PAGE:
The poison 1080 has been found in the stomach of a pet dog which died at a home near Auckland Council's massive park possum control operation.

The dog's owner, Penelope Young, who lives in the Hunua Ranges, 45km southeast of the city, said toxicology lab tests were done on the stomach contents of her five-year-old retriever, Lulu, who died on September 23.

Gribbles Veterinary had confirmed the test result supported a diagnosis of 1080 poisoning.

On September 22, the council reopened parkland in the ranges to the public after finishing aerial drops of 1080 bait over 17,000ha.


Penelope Young said her property at the bottom of the ranges was a "supposed safe area", outside the drop zone and buffer zone and all necessary precautions were taken.

"Lulu died three weeks after they dropped the poison and we were told it was okay but keep an eye on your dog, which we did.

"But they neglected to tell us that a poisoned possum carcass would wash down the Wairoa River alongside our property and Lulu has taken a chew and a swallow.

"If three weeks after the drop you can't walk your dog on your own property, there is something seriously wrong with that poison."

Penelope Young said her "healthy little dog" had been kept inside at nights but on September 23 was banging into things, shaking and frothing.

She broke from her chain and ran off into the night only to be found dead in a water hole.

She said she was taking the pathologist's report to the police station to support her legal action against the council.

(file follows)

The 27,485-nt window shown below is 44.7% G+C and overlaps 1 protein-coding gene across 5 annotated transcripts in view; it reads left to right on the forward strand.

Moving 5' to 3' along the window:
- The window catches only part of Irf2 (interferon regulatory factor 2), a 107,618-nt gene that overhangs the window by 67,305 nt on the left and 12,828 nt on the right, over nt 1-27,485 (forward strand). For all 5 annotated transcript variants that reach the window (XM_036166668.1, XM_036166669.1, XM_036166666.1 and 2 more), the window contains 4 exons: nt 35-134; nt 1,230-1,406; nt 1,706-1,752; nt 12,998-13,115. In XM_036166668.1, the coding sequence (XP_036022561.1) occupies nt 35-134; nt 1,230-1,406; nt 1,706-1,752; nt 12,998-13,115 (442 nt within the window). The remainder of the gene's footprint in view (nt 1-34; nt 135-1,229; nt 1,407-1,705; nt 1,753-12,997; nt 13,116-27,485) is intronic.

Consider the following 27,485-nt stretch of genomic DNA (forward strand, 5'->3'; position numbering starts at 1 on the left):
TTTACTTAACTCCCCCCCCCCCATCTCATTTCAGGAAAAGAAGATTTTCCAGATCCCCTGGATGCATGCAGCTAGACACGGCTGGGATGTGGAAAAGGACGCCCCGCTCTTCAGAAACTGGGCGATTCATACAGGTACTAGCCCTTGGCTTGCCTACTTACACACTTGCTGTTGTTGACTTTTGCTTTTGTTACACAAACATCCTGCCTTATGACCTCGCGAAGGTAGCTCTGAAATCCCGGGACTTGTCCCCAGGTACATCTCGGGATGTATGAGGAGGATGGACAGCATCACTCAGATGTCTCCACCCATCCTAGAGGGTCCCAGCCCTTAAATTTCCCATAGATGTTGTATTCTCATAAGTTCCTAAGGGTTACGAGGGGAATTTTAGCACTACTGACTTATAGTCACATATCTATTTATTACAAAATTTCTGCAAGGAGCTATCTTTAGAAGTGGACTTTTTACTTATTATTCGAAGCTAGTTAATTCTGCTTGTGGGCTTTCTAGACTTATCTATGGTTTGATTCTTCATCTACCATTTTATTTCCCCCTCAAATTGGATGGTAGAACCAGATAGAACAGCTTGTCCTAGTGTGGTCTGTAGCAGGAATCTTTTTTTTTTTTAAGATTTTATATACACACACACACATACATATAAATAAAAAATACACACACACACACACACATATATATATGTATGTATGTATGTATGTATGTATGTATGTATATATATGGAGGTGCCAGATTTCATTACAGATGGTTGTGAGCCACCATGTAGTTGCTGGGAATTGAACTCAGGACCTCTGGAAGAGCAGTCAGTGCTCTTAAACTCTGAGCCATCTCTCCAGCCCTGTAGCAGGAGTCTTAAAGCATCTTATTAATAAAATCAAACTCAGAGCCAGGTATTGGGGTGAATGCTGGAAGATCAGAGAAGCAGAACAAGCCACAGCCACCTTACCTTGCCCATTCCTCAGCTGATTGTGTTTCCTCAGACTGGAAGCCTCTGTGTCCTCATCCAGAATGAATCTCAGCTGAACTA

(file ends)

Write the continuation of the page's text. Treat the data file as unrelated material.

"It's a crime against a dog on its own property."

SPCA Auckland chief executive Andrea Midgen said it was opposed to the use of 1080 and urged the Government to seek more humane alternatives for pest control.

"Maybe they have to look past its being cheaper and look at the greater good."

Auckland Council biodiversity manager Rachel Kelleher said the council had offered to contribute to the toxicology test and to provide a muzzle and an emetic for the family's jack russell terrier, Poppy.

"Council has taken extensive steps to inform the public, visitors to the park and, in particular dog owners adjacent to the operational area, of the safety precautions they should follow in an area treated with 1080.

"However, the loss of a family pet is deeply upsetting and our thoughts are with the family," said Ms Kelleher.

The council understood the lab report said that the cause of Lulu's death was exposure to 1080 but no one had observed the dog scavenging a poisoned possum.

Ms Kelleher said people must vigilant in supervising their pets and not allowing them to scavenge, because the drop zone would remain hazardous for dogs for at least four months and possibly more.

In 2011, Parliamentary Commissioner for the Environment Dr Jan Wright warned in a report that without the use of 1080, many native plant and animal species would be lost.

Her report urged greater use of the poison.